Role of Surface Energy Exchange for Simulating Wind Turbine Inflow: A Case Study in the Southern Great Plains, USAReport as inadecuate




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Atmospheric, Earth and Energy Division, Lawrence Livermore National Laboratory, 7000 East Avenue, L-103, Livermore, CA 94550, USA

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School of Meteorology, University of Oklahoma, 120 David L. Boren Blvd., Norman, OK 73072, USA

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Earth Sciences Division, Lawrence Berkeley National Laboratory, 1 Cyclotron Rd., Berkeley, CA 94720, USA





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Author to whom correspondence should be addressed.



Academic Editor: Stephan De Wekker

Abstract The Weather Research and Forecasting WRF model is used to investigate choice of land surface model LSM on the near surface wind profile, including heights reached by multi-megawatt MW wind turbines. Simulations of wind profiles and surface energy fluxes were made using five LSMs of varying degrees of sophistication in dealing with soil–plant–atmosphere feedbacks for the Department of Energy DOE Southern Great Plains SGP Atmospheric Radiation Measurement Program ARM Central Facility in Oklahoma, USA. Surface flux and wind profile measurements were available for validation. WRF was run for three, two-week periods covering varying canopy and meteorological conditions. The LSMs predicted a wide range of energy flux and wind shear magnitudes even during the cool autumn period when we expected less variability. Simulations of energy fluxes varied in accuracy by model sophistication, whereby LSMs with very simple or no soil–plant–atmosphere feedbacks were the least accurate; however, the most complex models did not consistently produce more accurate results. Errors in wind shear were also sensitive to LSM choice and were partially related to energy flux accuracy. The variability of LSM performance was relatively high suggesting that LSM representation of energy fluxes in WRF remains a large source of model uncertainty for simulating wind turbine inflow conditions. View Full-Text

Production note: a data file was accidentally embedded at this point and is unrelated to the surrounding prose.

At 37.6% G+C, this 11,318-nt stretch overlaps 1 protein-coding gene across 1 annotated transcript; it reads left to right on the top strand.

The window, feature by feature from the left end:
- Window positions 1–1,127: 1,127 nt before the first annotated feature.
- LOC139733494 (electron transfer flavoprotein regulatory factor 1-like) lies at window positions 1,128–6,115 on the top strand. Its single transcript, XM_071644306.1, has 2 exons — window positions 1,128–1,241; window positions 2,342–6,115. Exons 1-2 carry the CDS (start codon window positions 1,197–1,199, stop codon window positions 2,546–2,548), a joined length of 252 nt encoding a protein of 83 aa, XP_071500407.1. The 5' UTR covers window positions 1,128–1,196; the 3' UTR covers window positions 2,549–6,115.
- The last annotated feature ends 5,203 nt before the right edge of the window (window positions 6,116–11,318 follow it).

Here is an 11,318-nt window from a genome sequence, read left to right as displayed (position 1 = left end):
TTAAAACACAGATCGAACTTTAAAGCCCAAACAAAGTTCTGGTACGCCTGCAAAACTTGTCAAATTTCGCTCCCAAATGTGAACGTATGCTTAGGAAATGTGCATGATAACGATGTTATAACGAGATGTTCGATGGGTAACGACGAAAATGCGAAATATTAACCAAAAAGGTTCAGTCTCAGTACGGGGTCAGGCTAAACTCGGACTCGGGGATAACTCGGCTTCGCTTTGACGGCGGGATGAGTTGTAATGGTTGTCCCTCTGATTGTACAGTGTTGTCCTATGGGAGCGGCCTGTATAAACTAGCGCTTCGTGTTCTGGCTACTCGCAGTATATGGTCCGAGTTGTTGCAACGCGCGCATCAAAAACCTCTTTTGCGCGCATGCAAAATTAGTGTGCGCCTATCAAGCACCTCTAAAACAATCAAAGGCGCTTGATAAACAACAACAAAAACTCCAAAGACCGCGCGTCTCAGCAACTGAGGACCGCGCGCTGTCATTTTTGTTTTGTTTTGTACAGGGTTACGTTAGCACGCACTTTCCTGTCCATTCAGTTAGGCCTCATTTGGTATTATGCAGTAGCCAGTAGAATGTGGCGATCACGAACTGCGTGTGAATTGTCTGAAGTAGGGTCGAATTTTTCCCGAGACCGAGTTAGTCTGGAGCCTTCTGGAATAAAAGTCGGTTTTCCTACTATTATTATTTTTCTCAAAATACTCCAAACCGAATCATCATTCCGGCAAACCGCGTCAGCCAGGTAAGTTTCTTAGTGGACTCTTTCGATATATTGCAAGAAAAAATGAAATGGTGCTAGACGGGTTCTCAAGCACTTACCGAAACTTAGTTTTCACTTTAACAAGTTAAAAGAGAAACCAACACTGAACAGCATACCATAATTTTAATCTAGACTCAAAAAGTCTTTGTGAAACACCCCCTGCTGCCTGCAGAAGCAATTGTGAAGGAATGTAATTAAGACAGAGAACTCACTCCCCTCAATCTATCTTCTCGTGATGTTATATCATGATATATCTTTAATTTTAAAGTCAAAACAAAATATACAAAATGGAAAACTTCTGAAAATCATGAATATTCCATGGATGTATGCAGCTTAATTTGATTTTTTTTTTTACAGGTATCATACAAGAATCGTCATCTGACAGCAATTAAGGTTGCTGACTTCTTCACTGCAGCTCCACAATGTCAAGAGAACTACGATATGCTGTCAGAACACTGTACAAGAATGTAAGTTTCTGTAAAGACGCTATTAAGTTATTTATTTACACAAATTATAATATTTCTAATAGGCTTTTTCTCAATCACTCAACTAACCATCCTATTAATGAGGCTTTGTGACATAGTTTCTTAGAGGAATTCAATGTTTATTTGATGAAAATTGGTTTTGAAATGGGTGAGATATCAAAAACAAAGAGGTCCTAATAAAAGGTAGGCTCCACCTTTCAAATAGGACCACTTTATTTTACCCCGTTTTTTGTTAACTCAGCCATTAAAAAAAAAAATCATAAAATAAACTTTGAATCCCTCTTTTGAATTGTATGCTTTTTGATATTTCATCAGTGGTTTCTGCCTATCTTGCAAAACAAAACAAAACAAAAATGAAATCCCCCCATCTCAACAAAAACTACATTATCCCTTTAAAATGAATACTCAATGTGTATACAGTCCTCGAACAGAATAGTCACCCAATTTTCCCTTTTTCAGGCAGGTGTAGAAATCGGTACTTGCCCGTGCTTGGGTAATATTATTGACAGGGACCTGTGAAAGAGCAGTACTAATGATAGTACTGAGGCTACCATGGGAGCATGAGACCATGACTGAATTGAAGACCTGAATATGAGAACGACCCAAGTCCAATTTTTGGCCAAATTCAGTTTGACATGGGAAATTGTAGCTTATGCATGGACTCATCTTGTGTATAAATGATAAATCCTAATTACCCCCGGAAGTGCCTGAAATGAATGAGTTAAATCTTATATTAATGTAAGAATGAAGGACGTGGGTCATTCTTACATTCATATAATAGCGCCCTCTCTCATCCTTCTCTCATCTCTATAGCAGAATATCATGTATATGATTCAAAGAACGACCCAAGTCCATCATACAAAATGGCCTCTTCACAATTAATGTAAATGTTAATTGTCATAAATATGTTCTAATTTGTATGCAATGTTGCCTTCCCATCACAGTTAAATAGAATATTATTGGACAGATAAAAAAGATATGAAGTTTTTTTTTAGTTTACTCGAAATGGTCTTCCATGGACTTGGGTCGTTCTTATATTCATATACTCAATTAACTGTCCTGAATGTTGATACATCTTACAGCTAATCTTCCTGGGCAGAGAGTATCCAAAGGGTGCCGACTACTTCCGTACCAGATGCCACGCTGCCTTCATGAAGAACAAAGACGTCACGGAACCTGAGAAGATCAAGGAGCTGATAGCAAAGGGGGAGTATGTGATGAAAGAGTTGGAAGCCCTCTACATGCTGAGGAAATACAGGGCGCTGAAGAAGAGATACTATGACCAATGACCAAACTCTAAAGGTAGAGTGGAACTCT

Keywords: WRF; land surface model; Southern Great Plains; ARM; surface energy fluxes; lidar; wind energy; wind shear WRF; land surface model; Southern Great Plains; ARM; surface energy fluxes; lidar; wind energy; wind shear





Author: Sonia Wharton 1,* , Matthew Simpson 1, Jessica L. Osuna 1, Jennifer F. Newman 2 and Sebastien C. Biraud 3

Source: http://mdpi.com/



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